Patagonia Nine Trails Backpack 28L

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Basic summary: A durable and highly functional backpack with capacity for full trail days or ultralight overnight outings. The 28L is a men’s specific pack, and the women’s equivalent is a 26L model. The pack is compatible with fluid reservoirs, and rides comfortably against your body when fully loaded. Most of the cargo space is in a cavernous main compartment with a U-shaped zipper that opens fully on one side, but there are numerous other locations to stash odds and ends.

MSRP: $159

Features:

  • Weight: 2 lb 3.3 oz (1000g)
  • Material construction
    • Body: 4.2-oz 210-denier Cordura 100% nylon ripstop.
    • Lining: 3.3-oz 200-denier 100% polyester.
  • DWR (durable water repellent) finish and polyurethane coating
  • Extended U-shaped zipper
  • Reservoir compatible with clip and center exit routing hole (reservoir not included)
  • Large exterior stretch pocket and two quick-stash lateral pockets
  • Concealed top stash pocket
  • Side compression straps
  • Breathable mono-mesh back panel allows airflow and ventilation
  • Perforated foam padded shoulder harness with adjustable sternum strap
  • Thermoplastic frame sheet for torso stability
  • Adjustable perforated foam waist belt with dual zip pockets
  • Two size options

Deep dive:

Patagonia has long recognized the importance of carrying fluids and gear for super-long trail days. A few years ago we tested their Fore Runner vests, which had a similar design concept as Nathan or Ultimate Direction packs, and came with a fluid reservoir. Unfortunately those models were rather short-lived, but this year Patagonia is incorporating the same objective into a classic backpack design, which it has long excelled at.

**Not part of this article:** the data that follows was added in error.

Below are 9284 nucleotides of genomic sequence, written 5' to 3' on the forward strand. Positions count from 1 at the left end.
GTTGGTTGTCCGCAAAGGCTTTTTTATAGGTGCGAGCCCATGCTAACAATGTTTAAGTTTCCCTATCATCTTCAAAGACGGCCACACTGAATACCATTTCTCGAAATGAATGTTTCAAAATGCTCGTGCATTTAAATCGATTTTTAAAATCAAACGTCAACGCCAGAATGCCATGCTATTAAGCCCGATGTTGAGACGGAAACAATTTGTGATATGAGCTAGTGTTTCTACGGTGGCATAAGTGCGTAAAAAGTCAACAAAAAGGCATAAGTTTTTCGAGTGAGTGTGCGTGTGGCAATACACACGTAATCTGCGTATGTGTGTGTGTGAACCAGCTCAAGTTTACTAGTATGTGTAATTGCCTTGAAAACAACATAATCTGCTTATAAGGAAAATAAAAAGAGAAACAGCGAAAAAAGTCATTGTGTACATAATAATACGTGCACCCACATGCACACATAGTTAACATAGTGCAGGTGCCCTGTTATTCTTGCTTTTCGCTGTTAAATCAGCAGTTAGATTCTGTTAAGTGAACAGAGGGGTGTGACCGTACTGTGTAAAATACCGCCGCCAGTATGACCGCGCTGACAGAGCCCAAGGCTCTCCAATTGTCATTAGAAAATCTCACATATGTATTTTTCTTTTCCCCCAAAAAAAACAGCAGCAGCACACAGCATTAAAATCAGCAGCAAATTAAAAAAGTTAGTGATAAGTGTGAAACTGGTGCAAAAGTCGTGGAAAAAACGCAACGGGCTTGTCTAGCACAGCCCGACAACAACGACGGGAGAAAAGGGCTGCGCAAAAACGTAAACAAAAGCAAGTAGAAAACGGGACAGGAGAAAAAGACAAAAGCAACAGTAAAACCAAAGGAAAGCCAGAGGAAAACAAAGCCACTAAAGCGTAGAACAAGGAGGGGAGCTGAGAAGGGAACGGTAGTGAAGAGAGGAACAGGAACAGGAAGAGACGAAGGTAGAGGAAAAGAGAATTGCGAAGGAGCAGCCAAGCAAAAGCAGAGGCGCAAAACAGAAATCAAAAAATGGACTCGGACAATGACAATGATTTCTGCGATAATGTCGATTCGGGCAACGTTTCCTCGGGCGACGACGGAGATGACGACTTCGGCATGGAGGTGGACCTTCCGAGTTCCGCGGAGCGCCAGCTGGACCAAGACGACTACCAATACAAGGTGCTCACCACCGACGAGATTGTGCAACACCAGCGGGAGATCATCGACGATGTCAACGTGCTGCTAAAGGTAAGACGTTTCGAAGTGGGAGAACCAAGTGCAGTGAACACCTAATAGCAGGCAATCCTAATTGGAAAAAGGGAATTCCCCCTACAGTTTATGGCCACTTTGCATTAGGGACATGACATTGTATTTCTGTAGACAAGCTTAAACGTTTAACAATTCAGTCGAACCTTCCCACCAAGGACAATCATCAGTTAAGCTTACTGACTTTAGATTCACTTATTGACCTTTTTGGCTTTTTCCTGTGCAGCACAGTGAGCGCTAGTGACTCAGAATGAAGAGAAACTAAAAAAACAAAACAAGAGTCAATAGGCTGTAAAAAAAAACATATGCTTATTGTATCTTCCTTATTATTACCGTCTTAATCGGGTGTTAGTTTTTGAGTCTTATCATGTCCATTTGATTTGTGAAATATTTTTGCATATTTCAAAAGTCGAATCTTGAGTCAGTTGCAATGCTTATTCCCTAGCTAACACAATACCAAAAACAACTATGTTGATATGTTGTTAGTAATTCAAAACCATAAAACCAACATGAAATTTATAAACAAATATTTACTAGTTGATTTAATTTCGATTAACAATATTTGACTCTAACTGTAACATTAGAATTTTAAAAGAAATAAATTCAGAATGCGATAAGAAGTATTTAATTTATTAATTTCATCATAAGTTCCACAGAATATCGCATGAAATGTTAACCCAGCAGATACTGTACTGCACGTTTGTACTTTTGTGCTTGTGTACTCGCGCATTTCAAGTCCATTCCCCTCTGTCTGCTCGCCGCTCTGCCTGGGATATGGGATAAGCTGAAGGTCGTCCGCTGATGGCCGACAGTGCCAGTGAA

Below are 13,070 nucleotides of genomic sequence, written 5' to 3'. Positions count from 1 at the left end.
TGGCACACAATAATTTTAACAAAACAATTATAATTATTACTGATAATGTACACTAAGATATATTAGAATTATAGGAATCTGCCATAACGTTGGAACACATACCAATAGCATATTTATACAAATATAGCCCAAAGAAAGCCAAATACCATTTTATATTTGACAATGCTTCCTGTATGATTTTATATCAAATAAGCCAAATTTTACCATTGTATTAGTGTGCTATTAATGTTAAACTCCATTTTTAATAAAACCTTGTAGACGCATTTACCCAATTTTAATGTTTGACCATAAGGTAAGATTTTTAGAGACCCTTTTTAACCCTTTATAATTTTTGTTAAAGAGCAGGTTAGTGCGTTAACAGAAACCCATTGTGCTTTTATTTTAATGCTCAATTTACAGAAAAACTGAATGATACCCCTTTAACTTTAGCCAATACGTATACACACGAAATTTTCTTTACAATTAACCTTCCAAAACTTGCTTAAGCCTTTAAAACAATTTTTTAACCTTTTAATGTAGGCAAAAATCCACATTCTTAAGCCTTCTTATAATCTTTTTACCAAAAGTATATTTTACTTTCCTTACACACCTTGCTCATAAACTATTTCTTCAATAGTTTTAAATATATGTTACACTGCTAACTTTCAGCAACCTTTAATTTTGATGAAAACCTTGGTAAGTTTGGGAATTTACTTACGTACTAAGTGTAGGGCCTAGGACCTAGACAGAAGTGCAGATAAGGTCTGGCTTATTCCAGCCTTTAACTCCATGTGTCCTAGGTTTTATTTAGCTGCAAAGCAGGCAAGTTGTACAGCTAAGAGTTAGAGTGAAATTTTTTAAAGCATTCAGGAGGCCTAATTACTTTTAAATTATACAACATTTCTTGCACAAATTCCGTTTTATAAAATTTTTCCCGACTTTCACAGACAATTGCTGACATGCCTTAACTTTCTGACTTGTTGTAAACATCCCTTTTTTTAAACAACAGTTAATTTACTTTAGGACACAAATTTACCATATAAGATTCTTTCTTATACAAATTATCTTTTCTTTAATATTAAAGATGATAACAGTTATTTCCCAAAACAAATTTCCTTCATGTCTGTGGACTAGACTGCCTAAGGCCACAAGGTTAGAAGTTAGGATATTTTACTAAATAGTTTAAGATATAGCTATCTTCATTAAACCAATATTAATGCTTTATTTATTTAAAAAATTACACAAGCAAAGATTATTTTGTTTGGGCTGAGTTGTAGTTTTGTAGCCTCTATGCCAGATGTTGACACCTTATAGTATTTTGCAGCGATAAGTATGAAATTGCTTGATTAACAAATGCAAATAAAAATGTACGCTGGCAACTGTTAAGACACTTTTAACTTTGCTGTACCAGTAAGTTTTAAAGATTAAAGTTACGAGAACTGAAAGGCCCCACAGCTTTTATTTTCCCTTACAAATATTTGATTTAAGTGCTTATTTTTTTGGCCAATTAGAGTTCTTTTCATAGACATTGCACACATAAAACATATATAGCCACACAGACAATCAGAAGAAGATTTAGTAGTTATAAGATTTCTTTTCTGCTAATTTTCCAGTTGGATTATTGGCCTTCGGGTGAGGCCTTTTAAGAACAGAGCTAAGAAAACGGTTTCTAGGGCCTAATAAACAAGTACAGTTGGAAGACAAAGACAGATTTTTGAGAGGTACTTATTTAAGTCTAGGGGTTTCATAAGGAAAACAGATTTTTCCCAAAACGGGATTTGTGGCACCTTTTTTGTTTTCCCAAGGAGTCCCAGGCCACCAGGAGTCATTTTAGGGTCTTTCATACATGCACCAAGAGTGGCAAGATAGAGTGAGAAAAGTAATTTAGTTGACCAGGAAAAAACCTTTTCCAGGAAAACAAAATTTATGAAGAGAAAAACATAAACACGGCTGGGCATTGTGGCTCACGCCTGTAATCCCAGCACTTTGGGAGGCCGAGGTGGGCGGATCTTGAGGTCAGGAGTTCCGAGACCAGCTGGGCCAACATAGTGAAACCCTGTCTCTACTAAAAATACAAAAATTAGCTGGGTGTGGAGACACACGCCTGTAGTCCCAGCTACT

The resulting Nine Trails line is offered in a variety of sizes to accommodate various durations and/or complexity of your adventures. The men’s models come in four capacity options – 14L, 20L, 28L, and 36L – while the women’s are only available in 18L and 26L. We chose the 28L, which is large enough to fit an ultralight sleeping setup as well as food and other necessary gear for an overnight fastpack, but small enough to stay relatively stable while running. We tested it on full-day peak bagging scrambles in the Sierras, as well as single-night outings in the Ventana Wilderness of coastal California.

At first glance the Nine Trails looks rather simplistic, but its clean lines also feature durable construction and thoughtful design (with only a couple of exceptions). The primary body material is a lightweight but super-tough Cordura nylon ripstop material that is excellent at resisting pokes and abrasions. A weather resistant finish helps protect the interior contents during passing rain, but if there’s a downpour you’ll still need a poncho, as the pack doesn’t come with a rain cover.